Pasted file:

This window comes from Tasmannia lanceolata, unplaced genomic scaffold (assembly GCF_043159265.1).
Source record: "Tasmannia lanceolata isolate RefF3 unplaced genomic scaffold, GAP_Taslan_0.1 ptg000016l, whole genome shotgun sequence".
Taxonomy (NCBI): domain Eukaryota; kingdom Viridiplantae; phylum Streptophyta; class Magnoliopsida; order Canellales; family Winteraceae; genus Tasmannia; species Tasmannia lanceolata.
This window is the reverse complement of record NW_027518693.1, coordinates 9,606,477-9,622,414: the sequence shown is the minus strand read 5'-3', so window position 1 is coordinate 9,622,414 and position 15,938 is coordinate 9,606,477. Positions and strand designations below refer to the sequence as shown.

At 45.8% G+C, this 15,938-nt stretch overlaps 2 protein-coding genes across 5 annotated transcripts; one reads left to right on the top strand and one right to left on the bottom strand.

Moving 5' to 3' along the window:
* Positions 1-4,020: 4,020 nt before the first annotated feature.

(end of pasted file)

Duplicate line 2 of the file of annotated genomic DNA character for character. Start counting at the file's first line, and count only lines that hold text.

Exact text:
Source record: "Tasmannia lanceolata isolate RefF3 unplaced genomic scaffold, GAP_Taslan_0.1 ptg000016l, whole genome shotgun sequence".